This information might not help find a missing girl, but could build a profile of her which could be used by criminals, or for over-invasive state surveillance. 

3. "Internet Connection Records" aren’t actually a thing

The concept of a list of domain names visited by a user referred to in the bill is actually a new term, derived from “Call Data Record”. Compiling them is possible, but won't be an easy or automatic process.

Again, this strongly implies that those writing the bill are using their knowledge of telecommunications surveillance, not internet era-appropriate information. Kennard calls for the term to be removed, or at least its “vague and nondescript nature” made clear in the bill.

4. The surveillance won’t be consistent and could be easy to dodge

In its meeting with the ISPA, the Home Office implied that smaller Internet service providers won't be forced to collect these ICR records, as it would use up a lot of their resources. But this means those seeking to avoid surveillance could simply move over to a smaller provider.

5. Conservative spin is dictating the way we view the bill 

May and the Home Office are keen for us to see the surveillance in the bill as passive: internet service providers must simply log the domains we visit, which will be looked at in the event that we are the subject of an investigation. But as Kennard notes, “I am quite sure the same argument would not work if, for example, the law required a camera in every room in your house”. This is a vast new power the government is asking for – we shouldn’t allow it to play it down.

6. The bill would allow our devices to be bugged

Or, in the jargon, used in the draft bill, subjected to “equipment interference”. This could include surveillance of everything on a phone or laptop, or even turning on its camera or webcam to watch someone. The bill actually calls for “bulk equipment interference” – when surely, as Kennard notes, “this power…should only be targeted at the most serious of criminal suspects" at most.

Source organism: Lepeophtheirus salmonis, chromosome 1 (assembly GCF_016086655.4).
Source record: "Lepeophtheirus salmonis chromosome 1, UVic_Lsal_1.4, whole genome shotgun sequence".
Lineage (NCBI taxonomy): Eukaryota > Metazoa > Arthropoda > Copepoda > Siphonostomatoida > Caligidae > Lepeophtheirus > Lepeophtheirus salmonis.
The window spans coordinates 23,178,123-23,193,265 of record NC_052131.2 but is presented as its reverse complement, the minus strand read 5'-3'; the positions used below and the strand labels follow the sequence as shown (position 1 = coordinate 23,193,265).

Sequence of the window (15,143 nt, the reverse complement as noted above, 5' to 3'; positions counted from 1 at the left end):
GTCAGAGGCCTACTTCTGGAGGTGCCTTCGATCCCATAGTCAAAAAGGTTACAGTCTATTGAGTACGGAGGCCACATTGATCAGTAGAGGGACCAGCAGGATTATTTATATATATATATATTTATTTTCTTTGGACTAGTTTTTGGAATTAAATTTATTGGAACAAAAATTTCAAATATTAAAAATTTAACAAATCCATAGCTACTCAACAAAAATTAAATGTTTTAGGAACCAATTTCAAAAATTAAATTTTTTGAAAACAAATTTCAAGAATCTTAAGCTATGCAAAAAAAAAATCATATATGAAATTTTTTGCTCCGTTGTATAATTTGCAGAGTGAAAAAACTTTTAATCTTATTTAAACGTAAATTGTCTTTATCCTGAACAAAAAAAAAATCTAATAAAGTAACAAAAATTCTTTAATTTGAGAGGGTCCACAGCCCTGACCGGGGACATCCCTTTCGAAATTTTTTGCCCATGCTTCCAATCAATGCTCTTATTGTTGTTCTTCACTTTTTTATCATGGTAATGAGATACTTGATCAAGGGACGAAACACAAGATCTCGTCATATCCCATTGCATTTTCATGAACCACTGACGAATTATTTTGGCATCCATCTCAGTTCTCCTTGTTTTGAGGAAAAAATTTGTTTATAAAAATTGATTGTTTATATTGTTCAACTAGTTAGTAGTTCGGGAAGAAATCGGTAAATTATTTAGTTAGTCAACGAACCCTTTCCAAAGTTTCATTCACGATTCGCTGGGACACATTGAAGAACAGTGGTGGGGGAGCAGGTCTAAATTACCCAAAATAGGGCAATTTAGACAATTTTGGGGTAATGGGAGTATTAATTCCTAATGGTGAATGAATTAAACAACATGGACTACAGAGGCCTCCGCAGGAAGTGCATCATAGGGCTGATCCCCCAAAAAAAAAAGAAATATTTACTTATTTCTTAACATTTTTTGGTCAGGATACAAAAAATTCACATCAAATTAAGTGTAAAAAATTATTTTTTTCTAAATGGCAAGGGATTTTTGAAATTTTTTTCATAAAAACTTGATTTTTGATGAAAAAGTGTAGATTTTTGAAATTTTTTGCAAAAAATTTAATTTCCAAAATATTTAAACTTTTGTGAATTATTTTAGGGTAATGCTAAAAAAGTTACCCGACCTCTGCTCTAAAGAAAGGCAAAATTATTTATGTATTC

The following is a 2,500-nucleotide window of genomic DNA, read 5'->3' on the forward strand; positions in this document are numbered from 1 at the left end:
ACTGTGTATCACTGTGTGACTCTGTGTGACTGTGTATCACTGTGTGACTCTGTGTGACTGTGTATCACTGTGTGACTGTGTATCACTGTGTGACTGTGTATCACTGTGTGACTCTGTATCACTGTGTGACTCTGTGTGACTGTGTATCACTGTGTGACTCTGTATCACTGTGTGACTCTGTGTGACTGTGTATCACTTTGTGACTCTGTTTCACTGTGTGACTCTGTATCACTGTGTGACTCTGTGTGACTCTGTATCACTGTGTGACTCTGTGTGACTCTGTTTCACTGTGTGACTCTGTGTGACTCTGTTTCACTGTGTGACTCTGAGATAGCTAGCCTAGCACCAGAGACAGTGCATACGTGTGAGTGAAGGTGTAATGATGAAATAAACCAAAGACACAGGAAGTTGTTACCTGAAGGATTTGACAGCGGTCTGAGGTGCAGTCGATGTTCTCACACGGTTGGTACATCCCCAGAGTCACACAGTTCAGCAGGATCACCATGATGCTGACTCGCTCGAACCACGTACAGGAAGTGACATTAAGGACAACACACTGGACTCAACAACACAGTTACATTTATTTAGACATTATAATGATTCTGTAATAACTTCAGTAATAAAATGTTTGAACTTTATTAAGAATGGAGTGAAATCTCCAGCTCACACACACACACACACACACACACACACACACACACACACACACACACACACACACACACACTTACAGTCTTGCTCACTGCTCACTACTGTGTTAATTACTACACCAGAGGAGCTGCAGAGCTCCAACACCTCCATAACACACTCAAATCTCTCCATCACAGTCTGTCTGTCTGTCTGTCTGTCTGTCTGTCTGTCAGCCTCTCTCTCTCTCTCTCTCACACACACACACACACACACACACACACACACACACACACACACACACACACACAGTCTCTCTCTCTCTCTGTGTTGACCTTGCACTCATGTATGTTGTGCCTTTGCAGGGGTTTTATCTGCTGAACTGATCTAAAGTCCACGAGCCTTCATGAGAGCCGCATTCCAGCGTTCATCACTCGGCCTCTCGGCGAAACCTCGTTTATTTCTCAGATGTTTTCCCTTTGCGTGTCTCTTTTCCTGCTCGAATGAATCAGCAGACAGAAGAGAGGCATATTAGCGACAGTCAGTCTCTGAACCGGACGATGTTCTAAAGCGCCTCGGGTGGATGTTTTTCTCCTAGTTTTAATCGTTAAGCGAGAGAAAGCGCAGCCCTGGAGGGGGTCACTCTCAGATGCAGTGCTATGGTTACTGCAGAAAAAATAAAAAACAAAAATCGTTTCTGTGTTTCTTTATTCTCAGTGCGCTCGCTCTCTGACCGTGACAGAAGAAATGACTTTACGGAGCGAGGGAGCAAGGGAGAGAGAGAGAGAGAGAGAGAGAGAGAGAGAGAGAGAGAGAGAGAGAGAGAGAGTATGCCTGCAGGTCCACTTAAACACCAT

7. The ability to bug devices would make them less secure

Devices can only be subject to “equipment interference” if they have existing vulnerabilities, which could also be exploited by criminals and hackers. If security services know about these vulnerabilities, they should tell the manufacturer about them. As Kennard writes, allowing equipment interference "encourages the intelligence services to keep vulnerabilities secret” so they don't lose surveillance methods. Meanwhile, though, they're laying the population open to hacks from cyber criminals. 


So there you have it  – a compelling soup of misused and made up terms, and ethically concerning new powers. Great stuff. 

Barbara Speed is a technology and digital culture writer at the New Statesman and a staff writer at CityMetric.